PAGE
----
Proposed bipartisan bill would prevent individual states from mandating backdoor access to encryption protocols

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Date: Thursday, February 11th, 2016, 09:42
Category: iOS, iPhone, Legal, News, security, Software


The plot may yet become even more intricate when it comes to states require backdoors into encryption.

A bipartisan bill introduced to the U.S. House of Represenatives on Wednesday would bar individual states and localities from requiring backdoors in encryption, something often demanded by law enforcement officials and intelligence agencies.

The ENCRYPT Act, sponsored Democrat Ted Lieu and Republican Blake Farenthold, was crafted in direct response to proposed rules in New York and California that would require companies to be able to decrypt smartphones.

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“It is completely technologically unworkable for individual states to mandate different encryption standards in consumer products,” said Lieu. “Apple can’t make a different smartphone for California and New York and the rest of the country.”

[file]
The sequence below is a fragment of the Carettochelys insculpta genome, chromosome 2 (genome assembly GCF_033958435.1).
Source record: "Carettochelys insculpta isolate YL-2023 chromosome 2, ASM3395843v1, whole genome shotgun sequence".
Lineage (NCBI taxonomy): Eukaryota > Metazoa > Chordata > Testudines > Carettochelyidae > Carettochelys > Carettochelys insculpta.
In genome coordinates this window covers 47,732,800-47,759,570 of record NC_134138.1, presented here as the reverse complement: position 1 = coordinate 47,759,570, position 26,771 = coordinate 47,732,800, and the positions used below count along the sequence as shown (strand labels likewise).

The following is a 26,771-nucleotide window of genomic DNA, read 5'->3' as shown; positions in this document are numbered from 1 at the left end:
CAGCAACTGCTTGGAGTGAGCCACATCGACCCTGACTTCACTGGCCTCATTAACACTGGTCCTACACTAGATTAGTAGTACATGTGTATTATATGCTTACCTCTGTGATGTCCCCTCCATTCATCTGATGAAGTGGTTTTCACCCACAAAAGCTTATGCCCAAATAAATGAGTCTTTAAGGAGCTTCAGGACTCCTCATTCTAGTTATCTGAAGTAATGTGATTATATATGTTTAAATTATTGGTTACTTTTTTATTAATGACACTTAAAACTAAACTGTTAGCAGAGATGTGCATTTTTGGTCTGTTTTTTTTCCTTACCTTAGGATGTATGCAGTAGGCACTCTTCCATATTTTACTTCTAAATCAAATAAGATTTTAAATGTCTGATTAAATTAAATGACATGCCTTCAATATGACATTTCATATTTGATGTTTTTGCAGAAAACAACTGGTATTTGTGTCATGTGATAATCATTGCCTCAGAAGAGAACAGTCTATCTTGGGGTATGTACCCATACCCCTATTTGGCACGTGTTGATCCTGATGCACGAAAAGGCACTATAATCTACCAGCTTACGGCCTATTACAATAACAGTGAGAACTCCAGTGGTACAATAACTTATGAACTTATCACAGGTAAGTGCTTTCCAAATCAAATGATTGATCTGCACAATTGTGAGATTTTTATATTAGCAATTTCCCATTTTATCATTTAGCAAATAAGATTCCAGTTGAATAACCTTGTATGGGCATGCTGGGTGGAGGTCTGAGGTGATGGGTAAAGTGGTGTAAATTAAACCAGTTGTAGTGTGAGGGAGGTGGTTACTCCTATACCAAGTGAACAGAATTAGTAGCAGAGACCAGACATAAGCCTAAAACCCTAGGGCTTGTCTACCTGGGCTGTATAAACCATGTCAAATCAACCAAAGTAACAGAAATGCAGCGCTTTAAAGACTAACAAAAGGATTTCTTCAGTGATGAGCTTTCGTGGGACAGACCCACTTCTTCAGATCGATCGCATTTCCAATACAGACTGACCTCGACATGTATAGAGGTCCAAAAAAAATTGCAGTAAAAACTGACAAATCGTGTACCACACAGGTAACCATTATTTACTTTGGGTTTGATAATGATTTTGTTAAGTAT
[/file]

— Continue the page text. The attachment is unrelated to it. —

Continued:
Support for the bill has been said to have originated from FBI Director James Comey, who has regularly stated that encryption could interfere with investigations and police observation. On Tuesday, Comey appeared in front of a Senate panel, where he said that investigators were still unable to access the contents of a phone belonging to one of the shooters responsible for the Dec. 2 massacre in San Bernardino, Calif.

Companies like Apple have put their own pressure on U.S. politicians, arguing that leaving holes in encryption would simply make intrusion easier for malicious hackers and/or government surveillance.

The encryption in iOS 8 and iOS 9 is so stringent that even when served with a warrant, Apple claims it can’t crack a passcode-protected device. Later versions of Google’s Android OS support similar levels of encryption, though it may sometimes have to be enabled manually.

Stay tuned for additional details as they become available.

Via AppleInsider and Reuters

TSMC to be exclusive manufacturer for iPhone 7’s A10 processor, will begin full production in June

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Date: Thursday, February 11th, 2016, 08:19
Category: Hardware, iPhone, News, Processors


It looks like TSMC will be taking on the full manufacturing load for the iPhone 7’s processor.

Taiwan Semiconductor Manufacturing Company announced that they’ve reached a deal to produce the A10 processor and will most likely use a 10-nanometer manufacturing process. Full production is slated to begin in June.

Along with the 10-nanometer production process, TSMC is said to have beaten out rival Samsung for the contract given its better power performance and efficiency.